The Thomas County Museum is a local history museum in Thomasville. It is located in the historic Flowers-Roberts, which was built in 1923. It features 35 exhibits related to the city's history. Four other structures are located on the property as well and are part of the museum (you will need a tour guide to visit these buildings): the 1870 Rufus Smith log house, the 1877 Emily Joyner house, the 1896 Oliver Ewart bowling alley, and the the 1940 Roberts’ Garage which contains two Model T cars and two carriages. The museum is administered by the Thomas County Historical Society.
The Thomas County Historical Society was formed
in 1952 and opened the Thomas County Museum of History within the
Flowers-Roberts House in 1972. Since
1972, the Museum’s collections have grown to include more than 500,000
artifacts and archival materials and eight historic structures. The Historical Society, in partnership with
the state of Georgia, also operates the historic Lapham-Patterson House. Its board, staff, and growing membership invite you to join in the Society's dedication to
ensuring that the appreciation of our unique history must remain an intrinsic
and unbroken thread connecting the past and future through settings that
advance our story.
The Thomas County Museum of History is located in the historic 1923 Flowers-Roberts House at 725 North Dawson Street in Thomasville, Georgia. The building contains more than thirty-five exhibits about the history of Thomas County, as well as the document, photo, and three-dimensional archives that provide the material evidence of what happened in Thomas County’s past.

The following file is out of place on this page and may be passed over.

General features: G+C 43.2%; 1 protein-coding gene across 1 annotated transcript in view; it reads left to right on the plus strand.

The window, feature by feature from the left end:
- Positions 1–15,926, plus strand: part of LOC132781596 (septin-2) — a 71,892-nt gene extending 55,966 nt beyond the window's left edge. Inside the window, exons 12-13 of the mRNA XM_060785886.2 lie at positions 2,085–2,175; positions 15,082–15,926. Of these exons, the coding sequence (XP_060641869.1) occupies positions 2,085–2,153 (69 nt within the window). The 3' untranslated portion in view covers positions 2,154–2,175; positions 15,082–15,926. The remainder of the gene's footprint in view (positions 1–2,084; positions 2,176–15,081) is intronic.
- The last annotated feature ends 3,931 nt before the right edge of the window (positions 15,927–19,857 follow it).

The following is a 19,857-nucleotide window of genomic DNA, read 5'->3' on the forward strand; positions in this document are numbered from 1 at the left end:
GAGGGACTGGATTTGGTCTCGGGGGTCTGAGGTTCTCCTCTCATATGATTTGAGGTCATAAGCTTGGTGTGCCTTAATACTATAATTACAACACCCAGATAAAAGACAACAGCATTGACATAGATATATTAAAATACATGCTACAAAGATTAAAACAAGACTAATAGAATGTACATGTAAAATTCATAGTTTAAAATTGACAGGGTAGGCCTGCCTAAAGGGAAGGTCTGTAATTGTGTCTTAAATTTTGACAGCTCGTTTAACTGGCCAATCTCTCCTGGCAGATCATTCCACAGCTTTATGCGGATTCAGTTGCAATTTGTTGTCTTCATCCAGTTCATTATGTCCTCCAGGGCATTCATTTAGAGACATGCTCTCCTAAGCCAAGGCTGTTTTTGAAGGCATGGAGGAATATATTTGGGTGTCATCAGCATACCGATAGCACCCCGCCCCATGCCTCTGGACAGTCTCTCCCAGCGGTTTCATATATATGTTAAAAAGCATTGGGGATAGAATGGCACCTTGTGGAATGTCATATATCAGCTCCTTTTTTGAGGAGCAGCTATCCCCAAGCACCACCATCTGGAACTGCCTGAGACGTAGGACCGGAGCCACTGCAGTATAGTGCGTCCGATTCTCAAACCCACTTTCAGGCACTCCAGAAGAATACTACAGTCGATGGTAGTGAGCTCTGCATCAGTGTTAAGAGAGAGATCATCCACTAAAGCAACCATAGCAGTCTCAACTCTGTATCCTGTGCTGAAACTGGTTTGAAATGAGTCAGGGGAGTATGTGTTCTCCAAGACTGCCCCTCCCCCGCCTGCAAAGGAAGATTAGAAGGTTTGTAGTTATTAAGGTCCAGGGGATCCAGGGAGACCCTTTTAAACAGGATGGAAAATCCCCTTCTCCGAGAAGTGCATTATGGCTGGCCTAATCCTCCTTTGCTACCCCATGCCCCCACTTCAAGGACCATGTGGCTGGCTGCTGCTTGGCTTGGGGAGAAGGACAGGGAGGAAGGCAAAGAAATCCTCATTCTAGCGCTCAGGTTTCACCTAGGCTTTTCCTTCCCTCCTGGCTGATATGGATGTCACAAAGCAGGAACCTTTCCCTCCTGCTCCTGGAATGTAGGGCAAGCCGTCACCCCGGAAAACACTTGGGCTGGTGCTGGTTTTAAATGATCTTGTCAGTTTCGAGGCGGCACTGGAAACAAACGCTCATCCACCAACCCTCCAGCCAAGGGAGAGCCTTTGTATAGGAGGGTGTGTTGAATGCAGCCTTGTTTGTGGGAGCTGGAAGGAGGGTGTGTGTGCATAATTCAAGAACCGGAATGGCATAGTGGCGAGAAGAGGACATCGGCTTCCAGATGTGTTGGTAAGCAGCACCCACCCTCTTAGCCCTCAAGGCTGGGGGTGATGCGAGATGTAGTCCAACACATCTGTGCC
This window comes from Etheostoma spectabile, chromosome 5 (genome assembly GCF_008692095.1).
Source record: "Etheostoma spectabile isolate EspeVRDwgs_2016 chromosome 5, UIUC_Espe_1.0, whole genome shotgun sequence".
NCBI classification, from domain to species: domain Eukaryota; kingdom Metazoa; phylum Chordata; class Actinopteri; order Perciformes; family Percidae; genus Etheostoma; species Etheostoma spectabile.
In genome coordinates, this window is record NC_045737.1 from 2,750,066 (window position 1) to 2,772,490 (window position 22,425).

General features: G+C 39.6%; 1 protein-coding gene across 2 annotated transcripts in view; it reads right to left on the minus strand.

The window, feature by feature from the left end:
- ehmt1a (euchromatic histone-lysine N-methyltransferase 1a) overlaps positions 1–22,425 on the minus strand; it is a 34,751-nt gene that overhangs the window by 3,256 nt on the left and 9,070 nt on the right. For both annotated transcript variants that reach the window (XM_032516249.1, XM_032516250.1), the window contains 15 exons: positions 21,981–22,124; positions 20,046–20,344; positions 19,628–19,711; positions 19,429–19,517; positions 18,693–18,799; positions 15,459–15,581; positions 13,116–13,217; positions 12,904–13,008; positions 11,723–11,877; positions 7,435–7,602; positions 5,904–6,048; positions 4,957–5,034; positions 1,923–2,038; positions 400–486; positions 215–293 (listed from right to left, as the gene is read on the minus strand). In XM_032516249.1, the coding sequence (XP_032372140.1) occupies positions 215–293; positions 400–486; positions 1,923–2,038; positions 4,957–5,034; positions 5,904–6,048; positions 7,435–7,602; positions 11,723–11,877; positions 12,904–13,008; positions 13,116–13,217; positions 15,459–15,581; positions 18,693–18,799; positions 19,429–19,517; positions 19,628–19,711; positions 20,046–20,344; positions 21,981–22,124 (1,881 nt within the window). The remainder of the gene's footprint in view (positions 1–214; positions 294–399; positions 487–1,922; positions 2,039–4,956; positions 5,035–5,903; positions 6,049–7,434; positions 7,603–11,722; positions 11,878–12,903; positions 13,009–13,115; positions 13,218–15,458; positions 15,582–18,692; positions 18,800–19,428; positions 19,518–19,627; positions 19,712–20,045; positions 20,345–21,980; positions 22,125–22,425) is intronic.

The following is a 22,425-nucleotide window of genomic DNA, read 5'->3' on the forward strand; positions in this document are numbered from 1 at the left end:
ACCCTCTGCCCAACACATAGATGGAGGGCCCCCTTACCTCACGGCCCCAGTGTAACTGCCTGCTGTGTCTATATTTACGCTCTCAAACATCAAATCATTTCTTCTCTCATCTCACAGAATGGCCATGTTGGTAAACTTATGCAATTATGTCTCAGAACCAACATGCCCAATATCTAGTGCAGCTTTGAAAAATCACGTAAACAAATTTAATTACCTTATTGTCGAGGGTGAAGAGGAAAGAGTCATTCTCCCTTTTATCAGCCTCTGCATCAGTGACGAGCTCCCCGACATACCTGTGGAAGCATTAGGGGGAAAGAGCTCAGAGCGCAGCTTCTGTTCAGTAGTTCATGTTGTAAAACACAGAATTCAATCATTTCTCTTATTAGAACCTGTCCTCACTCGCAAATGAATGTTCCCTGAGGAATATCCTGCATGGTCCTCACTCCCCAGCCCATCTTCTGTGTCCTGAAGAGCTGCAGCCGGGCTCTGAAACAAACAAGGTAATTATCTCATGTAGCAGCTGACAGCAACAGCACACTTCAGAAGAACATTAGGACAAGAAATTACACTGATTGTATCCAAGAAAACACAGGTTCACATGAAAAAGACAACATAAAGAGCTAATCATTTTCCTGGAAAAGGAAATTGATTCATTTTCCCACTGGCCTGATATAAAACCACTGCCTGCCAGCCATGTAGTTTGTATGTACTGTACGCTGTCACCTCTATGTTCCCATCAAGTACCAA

A guided tour of the Museum grounds begins with a twenty minute video documentary of Thomas County’s history, with an emphasis on the Victorian-era hotels and the dozens of plantations scattered around Thomas County. Your docent will then walk you through the 1870 Rufus Smith log house, which was moved to Museum grounds in 1974, and provides a setting to share the story of both the Smith family and yeoman farmers of the period.
From there, you will walk to the 1877 Emily Joyner house, and hear the story of both the Civil War widow who first lived there, and the Flowers’ family nanny, Matilda Calloway, who lived there during the first half of the twentieth century. After the Joyner house, you will visit the 1896 Oliver Ewart bowling alley, built to entertain the winter resident who owned the Museum’s property from 1893-1900.
Following the bowling alley, you will go to the 1940 Roberts’ Garage, which currently houses two Model T cars and two Victorian era carriages. After the garage, you will return to the Flowers-Roberts House for a self-guided tour of the Museum’s many exhibits, including the timeline-style exhibits in the large Davis Wing addition at the rear of the house. We thank you for your interest in Thomas County history and hope to see you soon!